Belgian Public Prosecutor appeals acquittal of CMB’s subsidiary Bocimar NV
On 25 June, the Court of Antwerp dismissed the charges pressed against ship owner Bocimar NV for the scrapping of a vessel in a Bangladeshi yard where a shipbreaking worker died.
In 2016, Bocimar NV, a subsidiary of Companie Maritime Belge (CMB), sold the Belgian-flagged MINERAL WATER (IMO 9175066) to a scrap-dealer, also known as ‘cash buyer’. Bocimar’s lawyers stated that the company had merely sought the highest price for their end-of-life vessel, which at the time could only be obtained at the infamous beaching yards of Chattogram, Bangladesh. They argued that whilst ignoring the human rights breaches and the environmental damage caused by shipbreaking in Bangladesh for the sake of profit “may not have been sympathetic”, “it was not illegal”.
The European Union (EU) Ship Recycling Regulation which regulates the recycling of EU-flagged vessels was adopted in 2013 but only became applicable in December 2018. It did thus not apply to the 2016 scrap sale of Bocimar’s Belgian-flagged ship. The Prosecutor instead argued that the decision to scrap the ship was taken in Belgium at Bocimar’s Antwerp offices and when the vessel was still sailing under the Belgian ship registry, rendering its disposal accountable to the rules of the EU Waste Shipment Regulation, which prohibits the export of toxic waste from the EU to non-OECD countries.
The principled application of Belgian and EU law was not as such disputed in Court. Neither did Bocimar NV dispute that the MINERAL WATER became waste upon the company’s decision to scrap the ship. The vessel was, however, sailing in Chinese waters when it was sold for scrap and Bocimar’s lawyers argued that this meant EU waste laws could not be applied as the ship never physically departed as waste from EU – arguments that the Antwerp Court accepted and which the Prosecutor is now appealing.
“Everything about the vessel points towards Belgium – a Belgian company choses to scrap its Belgian-flagged ship at a place where it is known that shipbreaking destroys workers’ health, local livelihoods and the environment, and is not hold liable? Companies have a duty of care meaning that they are accountable for business decisions that cause harm, even in their supply chain,” said Ingvild Jenssen, Director of the NGO Shipbreaking Platform.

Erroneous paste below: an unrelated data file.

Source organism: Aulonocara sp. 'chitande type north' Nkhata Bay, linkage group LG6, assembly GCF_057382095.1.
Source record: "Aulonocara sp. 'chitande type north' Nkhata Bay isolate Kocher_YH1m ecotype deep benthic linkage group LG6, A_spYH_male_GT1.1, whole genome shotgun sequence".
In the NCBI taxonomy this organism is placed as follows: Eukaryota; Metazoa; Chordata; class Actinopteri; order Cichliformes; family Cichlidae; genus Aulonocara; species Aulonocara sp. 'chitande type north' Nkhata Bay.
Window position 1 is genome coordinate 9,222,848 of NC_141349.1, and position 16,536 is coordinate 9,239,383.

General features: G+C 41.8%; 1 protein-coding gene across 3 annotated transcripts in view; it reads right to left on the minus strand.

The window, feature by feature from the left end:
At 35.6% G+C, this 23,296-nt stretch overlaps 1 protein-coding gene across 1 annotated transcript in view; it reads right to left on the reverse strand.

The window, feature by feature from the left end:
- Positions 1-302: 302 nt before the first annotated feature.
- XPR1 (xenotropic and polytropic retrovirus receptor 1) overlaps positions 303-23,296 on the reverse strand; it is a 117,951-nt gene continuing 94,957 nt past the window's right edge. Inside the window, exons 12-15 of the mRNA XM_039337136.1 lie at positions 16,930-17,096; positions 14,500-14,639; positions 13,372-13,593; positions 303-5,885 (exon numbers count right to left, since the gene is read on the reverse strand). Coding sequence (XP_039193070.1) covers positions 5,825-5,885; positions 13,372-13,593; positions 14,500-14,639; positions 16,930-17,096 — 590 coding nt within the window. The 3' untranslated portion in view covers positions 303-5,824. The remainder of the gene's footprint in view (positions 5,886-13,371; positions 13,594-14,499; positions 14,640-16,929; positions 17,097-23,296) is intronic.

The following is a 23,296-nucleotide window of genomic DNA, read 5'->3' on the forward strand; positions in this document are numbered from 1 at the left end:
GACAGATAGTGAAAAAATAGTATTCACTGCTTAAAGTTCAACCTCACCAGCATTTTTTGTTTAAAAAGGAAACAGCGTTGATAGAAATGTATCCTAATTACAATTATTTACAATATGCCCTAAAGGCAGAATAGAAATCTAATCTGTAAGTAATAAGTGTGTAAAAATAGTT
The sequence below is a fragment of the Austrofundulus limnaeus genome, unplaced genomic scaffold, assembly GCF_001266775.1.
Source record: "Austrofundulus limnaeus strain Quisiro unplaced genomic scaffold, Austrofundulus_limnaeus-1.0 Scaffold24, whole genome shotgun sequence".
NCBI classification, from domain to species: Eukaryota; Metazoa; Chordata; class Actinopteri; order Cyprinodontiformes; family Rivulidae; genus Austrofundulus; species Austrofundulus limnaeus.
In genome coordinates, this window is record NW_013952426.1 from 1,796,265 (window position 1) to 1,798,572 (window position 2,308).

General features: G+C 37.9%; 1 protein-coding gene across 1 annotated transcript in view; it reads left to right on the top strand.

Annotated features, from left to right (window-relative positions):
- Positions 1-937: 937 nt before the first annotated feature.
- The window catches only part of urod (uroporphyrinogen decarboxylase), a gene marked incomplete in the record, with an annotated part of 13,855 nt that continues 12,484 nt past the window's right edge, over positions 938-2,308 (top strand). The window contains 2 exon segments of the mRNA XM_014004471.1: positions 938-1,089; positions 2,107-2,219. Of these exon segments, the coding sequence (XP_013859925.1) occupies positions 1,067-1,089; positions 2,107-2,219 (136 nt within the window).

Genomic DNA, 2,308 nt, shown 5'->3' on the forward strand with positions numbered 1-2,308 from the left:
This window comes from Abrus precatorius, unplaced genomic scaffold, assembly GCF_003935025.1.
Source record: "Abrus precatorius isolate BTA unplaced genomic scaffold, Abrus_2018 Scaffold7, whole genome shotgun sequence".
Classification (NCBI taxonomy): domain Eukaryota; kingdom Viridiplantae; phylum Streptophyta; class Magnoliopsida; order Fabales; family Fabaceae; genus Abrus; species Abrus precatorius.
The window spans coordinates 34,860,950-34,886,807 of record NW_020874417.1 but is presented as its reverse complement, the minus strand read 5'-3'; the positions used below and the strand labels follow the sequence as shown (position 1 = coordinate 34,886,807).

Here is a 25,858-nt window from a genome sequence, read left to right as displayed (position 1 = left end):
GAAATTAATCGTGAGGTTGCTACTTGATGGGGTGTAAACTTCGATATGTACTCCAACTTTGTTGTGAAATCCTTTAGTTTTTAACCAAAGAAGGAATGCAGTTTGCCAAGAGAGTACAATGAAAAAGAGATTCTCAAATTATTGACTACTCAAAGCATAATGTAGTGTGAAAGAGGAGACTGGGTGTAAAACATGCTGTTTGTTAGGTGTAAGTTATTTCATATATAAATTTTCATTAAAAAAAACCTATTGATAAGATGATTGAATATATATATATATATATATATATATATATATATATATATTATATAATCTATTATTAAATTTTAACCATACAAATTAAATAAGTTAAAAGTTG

Bocimar NV, as well as Euronav NV and Exmar NV which are also closely linked to the Belgian shipping family Saverys, continued to sell their scrap ships to the beaching yards even after the outrage of the MINERAL WATER’s scrapping in Bangladesh was revealed in the Standaard .
CMB NV and companies linked to the Saverys family own and operate a large fleet, including at least 19 vessels built before 2006 that are expected to reach the end of their operational life in the coming years.
“CMB NV and Euronav NV have ambitious plans on getting zero emission vessels powered by zero emission fuels into operation by 2030. This will inevitably lead to the scrapping of older ships not compatible with their ambitious GHG emission reduction targets. If CMB is not compelled to improve its recycling practices out of mere ‘sympathy’ with exploited workers and the coastal environments in South Asia, they will surely want to consider this if they are intent on obtaining sustainable financing for the greening of their fleet,” said Jenssen.
Indeed, the recently adopted EU Taxonomy on Sustainable Financing takes a life-cycle approach to shipping. According to the taxonomy, financing aimed at for example climate mitigation must not undermine any of the EU’s other environmental objectives. For shipping companies wanting to secure funding to green their operations it is thus key that they have a policy for using only EU approved facilities at end-of-life.
Source: NGO Shipbreaking Platform